Jon Garland is a Javier Vazquez, Livan Hernandez-type inning eater pitcher. He is consistently healthy and you can practically pencil him in for 200 innings right now. The problem is what he does in those 200 innings is consistently mediocre. His K/BB ratio is not very impressive. He pretty much gives up a hit an inning year after year and his career ERA is an uninspiring 4.47, which is already diminished by an outlier-like season of 3.50. You have to appreciate his consistency but for $8.5 million you would probably want a little more pop. Strangely enough, Jon Garland would have been the type of pitcher you would want to sign to a longer 2 or 3 year deal if it meant driving down the price. I think something like a 2 year, $12 million deal would have made far more sense for a guy who doesn't have much upside, but who also has a consistent track record and who isn't 30 years old yet. I can confidently say that I would prefer Brad Penny for 1 year and $5 million than Jon Garland for 1 year, $8 million.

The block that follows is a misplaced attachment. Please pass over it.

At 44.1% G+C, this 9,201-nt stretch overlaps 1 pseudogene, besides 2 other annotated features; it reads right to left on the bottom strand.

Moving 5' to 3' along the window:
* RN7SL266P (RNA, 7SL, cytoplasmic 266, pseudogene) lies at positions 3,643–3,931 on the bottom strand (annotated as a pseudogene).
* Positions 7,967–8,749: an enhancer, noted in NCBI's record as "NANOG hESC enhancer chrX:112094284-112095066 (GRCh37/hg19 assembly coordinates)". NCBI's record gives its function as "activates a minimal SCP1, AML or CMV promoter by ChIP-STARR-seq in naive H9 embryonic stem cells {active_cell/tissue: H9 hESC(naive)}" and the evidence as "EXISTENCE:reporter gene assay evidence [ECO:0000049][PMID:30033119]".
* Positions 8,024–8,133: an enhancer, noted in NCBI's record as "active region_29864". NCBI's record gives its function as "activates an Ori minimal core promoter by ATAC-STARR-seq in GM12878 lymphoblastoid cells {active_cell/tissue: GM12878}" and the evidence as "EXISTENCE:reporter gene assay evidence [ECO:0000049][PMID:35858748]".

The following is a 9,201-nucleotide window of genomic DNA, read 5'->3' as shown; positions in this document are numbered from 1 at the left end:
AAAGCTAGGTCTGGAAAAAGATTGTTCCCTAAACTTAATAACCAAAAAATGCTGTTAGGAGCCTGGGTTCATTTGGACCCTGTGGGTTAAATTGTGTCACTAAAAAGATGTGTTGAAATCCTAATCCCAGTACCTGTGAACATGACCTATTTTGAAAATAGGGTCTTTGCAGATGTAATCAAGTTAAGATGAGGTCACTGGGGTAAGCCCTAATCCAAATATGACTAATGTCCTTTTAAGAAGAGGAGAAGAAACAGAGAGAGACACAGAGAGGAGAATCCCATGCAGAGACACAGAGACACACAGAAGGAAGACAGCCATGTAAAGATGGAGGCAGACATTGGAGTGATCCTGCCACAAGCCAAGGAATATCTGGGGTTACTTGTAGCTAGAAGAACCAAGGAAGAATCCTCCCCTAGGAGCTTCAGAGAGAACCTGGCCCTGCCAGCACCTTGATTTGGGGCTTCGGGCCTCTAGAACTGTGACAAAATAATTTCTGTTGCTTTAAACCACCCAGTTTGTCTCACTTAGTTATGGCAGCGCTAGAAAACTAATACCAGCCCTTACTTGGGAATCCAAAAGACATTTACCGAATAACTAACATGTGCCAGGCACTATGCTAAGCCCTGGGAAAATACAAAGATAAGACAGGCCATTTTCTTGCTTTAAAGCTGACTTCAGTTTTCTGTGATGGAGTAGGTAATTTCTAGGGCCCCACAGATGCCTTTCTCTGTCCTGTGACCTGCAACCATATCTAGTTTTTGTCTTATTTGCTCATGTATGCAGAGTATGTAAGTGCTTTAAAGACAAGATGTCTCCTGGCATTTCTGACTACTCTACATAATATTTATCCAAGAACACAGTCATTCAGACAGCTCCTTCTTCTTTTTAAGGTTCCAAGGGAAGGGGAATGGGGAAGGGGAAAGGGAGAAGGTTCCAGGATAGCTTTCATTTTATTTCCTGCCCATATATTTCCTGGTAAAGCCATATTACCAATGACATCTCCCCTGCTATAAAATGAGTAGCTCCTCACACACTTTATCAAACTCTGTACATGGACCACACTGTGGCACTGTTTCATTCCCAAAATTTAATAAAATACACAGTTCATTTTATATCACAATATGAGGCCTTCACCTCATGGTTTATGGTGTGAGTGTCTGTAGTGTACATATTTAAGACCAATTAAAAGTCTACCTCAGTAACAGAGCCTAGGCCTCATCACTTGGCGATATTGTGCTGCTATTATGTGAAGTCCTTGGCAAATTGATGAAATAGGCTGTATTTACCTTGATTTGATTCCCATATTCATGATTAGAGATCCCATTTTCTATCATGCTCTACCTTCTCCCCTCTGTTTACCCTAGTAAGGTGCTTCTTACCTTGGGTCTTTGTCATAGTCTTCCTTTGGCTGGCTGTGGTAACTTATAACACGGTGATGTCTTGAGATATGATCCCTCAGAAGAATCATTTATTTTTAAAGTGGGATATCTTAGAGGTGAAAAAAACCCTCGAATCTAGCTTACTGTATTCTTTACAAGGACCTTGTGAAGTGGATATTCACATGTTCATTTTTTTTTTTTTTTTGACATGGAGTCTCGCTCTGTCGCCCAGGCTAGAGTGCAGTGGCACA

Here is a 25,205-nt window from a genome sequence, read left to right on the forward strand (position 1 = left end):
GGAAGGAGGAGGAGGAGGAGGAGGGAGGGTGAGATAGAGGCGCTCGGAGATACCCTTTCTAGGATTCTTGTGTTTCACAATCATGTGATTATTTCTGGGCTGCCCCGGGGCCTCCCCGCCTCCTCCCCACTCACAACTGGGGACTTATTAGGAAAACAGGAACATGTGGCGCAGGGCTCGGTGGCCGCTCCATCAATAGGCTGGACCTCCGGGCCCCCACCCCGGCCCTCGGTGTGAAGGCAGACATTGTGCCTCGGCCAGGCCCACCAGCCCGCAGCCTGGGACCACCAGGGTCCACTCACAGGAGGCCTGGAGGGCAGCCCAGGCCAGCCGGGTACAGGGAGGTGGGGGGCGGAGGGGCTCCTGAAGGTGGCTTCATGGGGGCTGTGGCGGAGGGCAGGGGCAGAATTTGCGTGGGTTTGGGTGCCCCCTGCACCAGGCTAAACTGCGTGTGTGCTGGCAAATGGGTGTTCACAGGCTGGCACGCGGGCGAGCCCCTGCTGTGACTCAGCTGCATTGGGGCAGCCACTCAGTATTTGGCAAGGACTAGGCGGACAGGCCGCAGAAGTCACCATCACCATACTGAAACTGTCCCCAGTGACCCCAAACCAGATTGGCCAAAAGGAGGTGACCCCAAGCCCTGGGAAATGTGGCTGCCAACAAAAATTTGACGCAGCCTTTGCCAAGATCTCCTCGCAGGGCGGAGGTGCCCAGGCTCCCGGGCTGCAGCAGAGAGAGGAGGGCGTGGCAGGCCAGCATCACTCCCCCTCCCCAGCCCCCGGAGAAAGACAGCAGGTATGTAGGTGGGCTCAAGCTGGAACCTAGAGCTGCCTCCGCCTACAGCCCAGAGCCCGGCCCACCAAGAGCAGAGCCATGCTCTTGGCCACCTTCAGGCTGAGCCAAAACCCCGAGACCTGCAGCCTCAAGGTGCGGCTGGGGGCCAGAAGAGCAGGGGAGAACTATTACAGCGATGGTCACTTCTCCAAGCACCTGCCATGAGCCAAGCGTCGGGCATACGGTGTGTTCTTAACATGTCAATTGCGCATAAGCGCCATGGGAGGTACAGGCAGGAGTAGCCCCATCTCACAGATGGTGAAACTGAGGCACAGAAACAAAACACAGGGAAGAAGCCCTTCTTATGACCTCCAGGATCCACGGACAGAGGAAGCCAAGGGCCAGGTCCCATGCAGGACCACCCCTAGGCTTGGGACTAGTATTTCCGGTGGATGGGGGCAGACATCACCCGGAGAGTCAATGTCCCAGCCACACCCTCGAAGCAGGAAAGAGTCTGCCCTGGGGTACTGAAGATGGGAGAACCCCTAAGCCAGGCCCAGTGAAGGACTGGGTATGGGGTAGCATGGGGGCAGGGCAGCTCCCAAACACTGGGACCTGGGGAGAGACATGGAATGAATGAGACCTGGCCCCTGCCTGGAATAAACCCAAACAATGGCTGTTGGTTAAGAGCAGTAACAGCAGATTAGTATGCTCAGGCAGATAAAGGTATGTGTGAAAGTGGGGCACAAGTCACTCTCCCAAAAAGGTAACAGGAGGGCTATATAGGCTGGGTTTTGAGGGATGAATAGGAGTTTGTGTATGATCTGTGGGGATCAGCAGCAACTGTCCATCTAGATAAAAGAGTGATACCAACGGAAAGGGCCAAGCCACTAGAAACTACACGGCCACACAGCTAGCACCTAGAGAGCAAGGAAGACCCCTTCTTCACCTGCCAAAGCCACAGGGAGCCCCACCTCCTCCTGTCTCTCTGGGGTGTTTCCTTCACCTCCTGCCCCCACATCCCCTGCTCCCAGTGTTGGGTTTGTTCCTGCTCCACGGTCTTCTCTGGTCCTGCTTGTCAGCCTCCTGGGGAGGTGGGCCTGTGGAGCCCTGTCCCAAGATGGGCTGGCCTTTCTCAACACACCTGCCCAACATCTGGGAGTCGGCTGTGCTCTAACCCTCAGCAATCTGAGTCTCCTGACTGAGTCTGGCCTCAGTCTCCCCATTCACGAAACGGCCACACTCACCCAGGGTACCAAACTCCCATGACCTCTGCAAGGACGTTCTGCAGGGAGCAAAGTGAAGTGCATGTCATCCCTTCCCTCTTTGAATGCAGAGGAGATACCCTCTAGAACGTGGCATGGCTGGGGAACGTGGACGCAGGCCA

Now that this Blog is done, I would like to let you in on the preliminary schedule for the rest of our Saturdays up to Opening Day. Here are some big Post ideas that I have tentatively scheduled for certain dates. If a date has nothing listed, than it will be a by-the-seat-of-my-pants blog entry like the one you are currently reading.

2/14/09 - NL Offseason Review
2/21/09 - AL Offseason Review
2/28/09 - World Baseball Classic Preview
3/21/09 NL Season Preview
3/38/09 AL Season Preview
4/4/09 MLB Season Preview

Well, those are the big ones. Come back next week for another obligatory and unsatisfactory entry!

1 comment:

Curiousgab said...

Nice overall summary, thought you were writing directly to me about Pirates